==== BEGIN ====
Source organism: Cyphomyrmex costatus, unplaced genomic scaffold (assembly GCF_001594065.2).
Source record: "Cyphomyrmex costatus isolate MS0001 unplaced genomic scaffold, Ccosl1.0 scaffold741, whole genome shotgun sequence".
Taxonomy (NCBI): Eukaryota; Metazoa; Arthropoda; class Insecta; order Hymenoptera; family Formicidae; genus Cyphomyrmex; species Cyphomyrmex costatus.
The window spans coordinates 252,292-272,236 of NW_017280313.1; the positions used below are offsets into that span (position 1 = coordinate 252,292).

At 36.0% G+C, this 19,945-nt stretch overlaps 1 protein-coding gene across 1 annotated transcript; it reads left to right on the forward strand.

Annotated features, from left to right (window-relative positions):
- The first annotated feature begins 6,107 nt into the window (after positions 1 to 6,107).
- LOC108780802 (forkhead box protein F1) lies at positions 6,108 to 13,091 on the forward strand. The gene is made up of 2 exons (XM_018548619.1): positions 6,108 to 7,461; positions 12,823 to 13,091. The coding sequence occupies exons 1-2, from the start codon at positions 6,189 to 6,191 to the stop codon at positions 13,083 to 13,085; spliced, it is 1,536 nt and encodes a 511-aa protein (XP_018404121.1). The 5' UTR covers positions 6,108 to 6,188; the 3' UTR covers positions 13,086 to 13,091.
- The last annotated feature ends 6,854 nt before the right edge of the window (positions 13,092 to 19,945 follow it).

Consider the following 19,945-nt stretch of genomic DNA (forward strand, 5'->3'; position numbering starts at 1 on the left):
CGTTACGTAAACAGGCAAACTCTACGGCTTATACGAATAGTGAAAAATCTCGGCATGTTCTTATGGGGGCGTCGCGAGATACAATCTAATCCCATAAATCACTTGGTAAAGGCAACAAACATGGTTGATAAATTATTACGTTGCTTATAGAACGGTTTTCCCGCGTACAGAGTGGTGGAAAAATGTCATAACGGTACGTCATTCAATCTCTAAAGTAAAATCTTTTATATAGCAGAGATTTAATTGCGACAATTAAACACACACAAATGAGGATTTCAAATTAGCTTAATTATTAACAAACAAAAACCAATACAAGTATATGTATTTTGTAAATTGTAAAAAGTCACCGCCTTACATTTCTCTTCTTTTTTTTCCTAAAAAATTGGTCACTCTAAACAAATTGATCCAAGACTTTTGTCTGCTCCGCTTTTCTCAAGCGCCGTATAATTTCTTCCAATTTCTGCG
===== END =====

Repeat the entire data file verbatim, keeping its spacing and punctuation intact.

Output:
Source organism: Cyphomyrmex costatus, unplaced genomic scaffold (assembly GCF_001594065.2).
Source record: "Cyphomyrmex costatus isolate MS0001 unplaced genomic scaffold, Ccosl1.0 scaffold741, whole genome shotgun sequence".
Taxonomy (NCBI): Eukaryota; Metazoa; Arthropoda; class Insecta; order Hymenoptera; family Formicidae; genus Cyphomyrmex; species Cyphomyrmex costatus.
The window spans coordinates 252,292-272,236 of NW_017280313.1; the positions used below are offsets into that span (position 1 = coordinate 252,292).

At 36.0% G+C, this 19,945-nt stretch overlaps 1 protein-coding gene across 1 annotated transcript; it reads left to right on the forward strand.

Annotated features, from left to right (window-relative positions):
- The first annotated feature begins 6,107 nt into the window (after positions 1 to 6,107).
- LOC108780802 (forkhead box protein F1) lies at positions 6,108 to 13,091 on the forward strand. The gene is made up of 2 exons (XM_018548619.1): positions 6,108 to 7,461; positions 12,823 to 13,091. The coding sequence occupies exons 1-2, from the start codon at positions 6,189 to 6,191 to the stop codon at positions 13,083 to 13,085; spliced, it is 1,536 nt and encodes a 511-aa protein (XP_018404121.1). The 5' UTR covers positions 6,108 to 6,188; the 3' UTR covers positions 13,086 to 13,091.
- The last annotated feature ends 6,854 nt before the right edge of the window (positions 13,092 to 19,945 follow it).

Consider the following 19,945-nt stretch of genomic DNA (forward strand, 5'->3'; position numbering starts at 1 on the left):
CGTTACGTAAACAGGCAAACTCTACGGCTTATACGAATAGTGAAAAATCTCGGCATGTTCTTATGGGGGCGTCGCGAGATACAATCTAATCCCATAAATCACTTGGTAAAGGCAACAAACATGGTTGATAAATTATTACGTTGCTTATAGAACGGTTTTCCCGCGTACAGAGTGGTGGAAAAATGTCATAACGGTACGTCATTCAATCTCTAAAGTAAAATCTTTTATATAGCAGAGATTTAATTGCGACAATTAAACACACACAAATGAGGATTTCAAATTAGCTTAATTATTAACAAACAAAAACCAATACAAGTATATGTATTTTGTAAATTGTAAAAAGTCACCGCCTTACATTTCTCTTCTTTTTTTTCCTAAAAAATTGGTCACTCTAAACAAATTGATCCAAGACTTTTGTCTGCTCCGCTTTTCTCAAGCGCCGTATAATTTCTTCCAATTTCTGCG